Rep. John Lewis Stumps For Hillary Clinton

Nov 4, 2016

Copyright 2018 NPR. To see more, visit http://www.npr.org/.

STEVE INSKEEP, HOST:

And now let's hear from a Democrat, Representative John Lewis of Georgia, who's known for his work during the civil rights movement and is now focused on bringing out the African-American vote, if he can, for Hillary Clinton.

Congressman, welcome back to the program.

The opening of the Smithsonian's National Museum of African American History and Culture marks a victory for Congressman John Lewis (D-Georgia), who pushed for it for years. Lewis' story as one of the original Freedom Riders is included in Smithsonian Magazine's Black in America issue, which came out this month. We revisit our recent conversation with him. 

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Georgia Congressman John Lewis wears many hats - civil rights leader, politician, and graphic novelist. His story and the story of the civil rights movement is told through a three part graphic memoir called, “March.” The final installment of the series is out this week. We talk with Congressman Lewis, his co-author Andrew Aydin, and the book’s illustrator Nate Powell about telling history through comics.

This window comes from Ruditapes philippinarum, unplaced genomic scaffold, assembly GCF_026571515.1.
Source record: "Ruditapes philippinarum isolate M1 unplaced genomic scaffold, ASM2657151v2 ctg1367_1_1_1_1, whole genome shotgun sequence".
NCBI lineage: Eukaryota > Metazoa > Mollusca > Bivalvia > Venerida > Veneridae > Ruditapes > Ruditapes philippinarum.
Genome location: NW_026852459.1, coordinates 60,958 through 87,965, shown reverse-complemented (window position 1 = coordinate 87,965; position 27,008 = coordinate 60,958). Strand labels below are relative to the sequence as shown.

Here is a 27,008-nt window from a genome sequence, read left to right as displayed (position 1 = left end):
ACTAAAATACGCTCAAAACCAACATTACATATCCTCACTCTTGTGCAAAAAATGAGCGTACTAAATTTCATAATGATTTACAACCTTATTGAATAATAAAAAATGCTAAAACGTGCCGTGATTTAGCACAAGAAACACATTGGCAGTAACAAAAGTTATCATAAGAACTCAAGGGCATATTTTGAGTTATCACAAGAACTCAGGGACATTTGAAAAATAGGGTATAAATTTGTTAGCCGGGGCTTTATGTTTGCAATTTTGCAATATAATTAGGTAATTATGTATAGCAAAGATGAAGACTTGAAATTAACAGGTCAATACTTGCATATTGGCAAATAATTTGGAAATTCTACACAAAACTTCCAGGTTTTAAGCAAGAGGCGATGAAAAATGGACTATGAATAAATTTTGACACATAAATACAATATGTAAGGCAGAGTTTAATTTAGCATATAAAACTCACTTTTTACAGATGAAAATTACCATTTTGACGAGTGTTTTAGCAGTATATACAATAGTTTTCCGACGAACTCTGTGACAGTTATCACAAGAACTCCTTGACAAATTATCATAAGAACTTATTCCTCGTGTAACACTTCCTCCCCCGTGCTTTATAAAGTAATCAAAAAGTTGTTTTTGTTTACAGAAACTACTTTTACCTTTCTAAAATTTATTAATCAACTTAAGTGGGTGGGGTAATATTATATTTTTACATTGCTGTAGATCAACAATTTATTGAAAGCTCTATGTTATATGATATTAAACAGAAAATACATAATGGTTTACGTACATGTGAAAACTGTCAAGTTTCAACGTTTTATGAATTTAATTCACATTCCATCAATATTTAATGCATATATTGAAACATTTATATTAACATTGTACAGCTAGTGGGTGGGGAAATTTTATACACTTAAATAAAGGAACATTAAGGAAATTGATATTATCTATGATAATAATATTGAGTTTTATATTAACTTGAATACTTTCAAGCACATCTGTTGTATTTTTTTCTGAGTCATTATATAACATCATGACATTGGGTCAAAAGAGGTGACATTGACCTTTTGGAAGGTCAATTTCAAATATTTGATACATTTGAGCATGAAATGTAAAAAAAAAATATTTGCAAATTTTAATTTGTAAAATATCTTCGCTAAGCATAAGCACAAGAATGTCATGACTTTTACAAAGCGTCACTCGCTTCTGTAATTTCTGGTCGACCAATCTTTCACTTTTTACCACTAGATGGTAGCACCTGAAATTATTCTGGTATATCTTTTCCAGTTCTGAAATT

The Bernie Sanders campaign is in talks with the Hillary Clinton campaign to call for the party to unanimously nominate Clinton for the presidency on Tuesday night, a Sanders spokesperson tells NPR's Arnie Seipel.

What's being discussed is that, near the end of the roll call of state delegates, there would be a call for acclamation by the Vermont delegation, making it likely that Sanders himself would make her nomination official.

Trevor Young / GPB

Congressman John Lewis is back in Atlanta after staging a sit-in on the U.S. House floor last week to address gun control. He hosted a town hall meeting Wednesday at Ebenezer Baptist Church to continue the discussion on gun violence.

Hundreds of people turned out to hear Lewis speak. He said his actions last week hark back to methods of protest popular during the civil rights movement of the 1950s and '60s.

Courtesy Rep. John Lewis

Donald Trump fired his campaign manager, his fundraising numbers are terrible, and his poll numbers are sinking. Trump is working to assure nervous Republicans, while Hillary Clinton hits Trump over his business experience. Clinton is also vetting possible running mates, and looking to win over Bernie Sanders supporters.